The disappearance of Malaysia Airlines Flight 370 has been a sensational news story. CNN as well as a number of other news networks have seen their ratings spike due to this story as the (probable) deaths of 227 passengers and 12 crew members of this unfortunate 777 flight which has (probably) crash landed in the South Indian Ocean. The most likely explanation that I have read about the story actually didn’t come through a news outlet but rather from a pilot on social media here
This has got me thinking – why are stories about plane disasters so captivating and so sensational? Tragic deaths are always interesting to the human psyche. Yet these are not the only people to die tragically since the disappearance of this Boeing 777. Most statistics show us that on average 153,000 people die on a daily basis. Of this number 16,000 are children, tragically dying of diseases related to malnutrition. These are averages and speak of general suffering taking place throughout the world, yet statistics generally do not move us emotionally or intrigue us, they just sadden us and make us feel somewhat helpless. This means since the deaths of those on the unfortunate flight, millions of others have died, with most not receiving wall to wall coverage by CNN.
There is something about plane travel that many of us (and most of CNN’s audience) will relate to. Sitting helpless in a metal tube at 35000 feet in the air. I’m sure many who travel run the scenarios of these tragedies through their heads when they travel on a plane. Which means when tragedies like this or 9/11 happen the played out scenarios in our heads are reinforced and the audience is therefore not repelled by the story, but rather intrigued as that scenario could happen to them.
News is inherently self absorbed. It is really only news if it applies to an individual. This was brought forcefully home to me over a decade ago. I had just come from the UK, where Sky News had wall to wall coverage of a missing school girl, who was tragically found murdered. I at the time was visiting Rwanda. We met with the Prime Minister who wanted us to visit the Genocide Memorial that was about to open. A very tragic burial site of 250,000 who died in the genocide of ’94, which saw 1 million murdered in the space of 100 days. As I got back into my military escort afterwards I asked the driver if he had had any family or friends murdered. He almost casually answered that 50 of his family and friends had been killed during the genocide. Each death during this genocide was horrific. I was shocked. How had this genocide not had the same news coverage. The answer is complex – but ultimately comes down to the fact that News is only told if the news agencies think it is applicable to the audience – we are self absorbed.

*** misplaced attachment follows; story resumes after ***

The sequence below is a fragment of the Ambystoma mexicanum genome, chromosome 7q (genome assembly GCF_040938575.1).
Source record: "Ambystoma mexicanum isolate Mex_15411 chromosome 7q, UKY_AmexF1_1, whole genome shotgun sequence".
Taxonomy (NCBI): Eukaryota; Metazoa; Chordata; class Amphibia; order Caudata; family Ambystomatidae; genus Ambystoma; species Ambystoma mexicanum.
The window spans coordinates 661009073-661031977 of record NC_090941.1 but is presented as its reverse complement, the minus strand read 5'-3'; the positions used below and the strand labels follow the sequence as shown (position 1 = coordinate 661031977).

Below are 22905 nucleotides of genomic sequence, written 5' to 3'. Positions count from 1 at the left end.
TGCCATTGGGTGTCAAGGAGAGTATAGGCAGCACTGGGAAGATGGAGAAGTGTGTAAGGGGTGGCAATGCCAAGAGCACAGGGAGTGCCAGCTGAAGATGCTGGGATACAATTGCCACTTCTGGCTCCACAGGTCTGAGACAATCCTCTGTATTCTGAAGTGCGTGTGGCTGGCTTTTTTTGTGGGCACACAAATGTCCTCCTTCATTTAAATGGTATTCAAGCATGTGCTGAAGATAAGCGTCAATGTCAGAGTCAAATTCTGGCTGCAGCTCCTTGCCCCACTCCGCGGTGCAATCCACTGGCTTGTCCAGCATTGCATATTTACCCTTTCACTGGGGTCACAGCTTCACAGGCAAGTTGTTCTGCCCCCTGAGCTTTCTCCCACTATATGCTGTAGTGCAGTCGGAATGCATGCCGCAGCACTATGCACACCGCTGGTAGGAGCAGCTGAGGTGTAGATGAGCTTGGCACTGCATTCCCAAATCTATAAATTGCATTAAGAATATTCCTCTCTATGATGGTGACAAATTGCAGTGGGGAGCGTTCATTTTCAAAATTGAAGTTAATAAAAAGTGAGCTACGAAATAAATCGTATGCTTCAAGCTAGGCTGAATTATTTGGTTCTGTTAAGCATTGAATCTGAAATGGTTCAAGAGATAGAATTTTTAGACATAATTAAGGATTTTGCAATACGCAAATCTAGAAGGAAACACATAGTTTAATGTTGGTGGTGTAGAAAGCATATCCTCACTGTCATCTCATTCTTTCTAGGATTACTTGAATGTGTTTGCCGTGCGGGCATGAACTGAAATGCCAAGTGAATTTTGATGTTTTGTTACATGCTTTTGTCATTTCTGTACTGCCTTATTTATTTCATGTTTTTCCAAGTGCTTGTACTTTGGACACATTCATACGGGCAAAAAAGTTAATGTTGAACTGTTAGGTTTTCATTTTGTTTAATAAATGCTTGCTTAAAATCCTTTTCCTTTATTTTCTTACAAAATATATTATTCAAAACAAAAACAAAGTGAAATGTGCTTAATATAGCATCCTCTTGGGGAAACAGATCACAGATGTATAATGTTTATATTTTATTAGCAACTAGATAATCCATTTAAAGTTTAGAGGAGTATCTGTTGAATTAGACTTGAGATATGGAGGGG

This might be seen as somewhat of a morbid post, however I do think that thinking about death is healthy. Moses encourages in his Psalm to ask God to help us number our days in order that we might gain a “heart of wisdom”. Other studies of show that thinking about death actually sets your priorities straight and is psychologically healthy. So today you might want to do what I used to do regularly on my home from work – walk through a cemetery! It’s good once and in a while to get a sense of your own mortality and see that you are like grass in comparison to YHWH.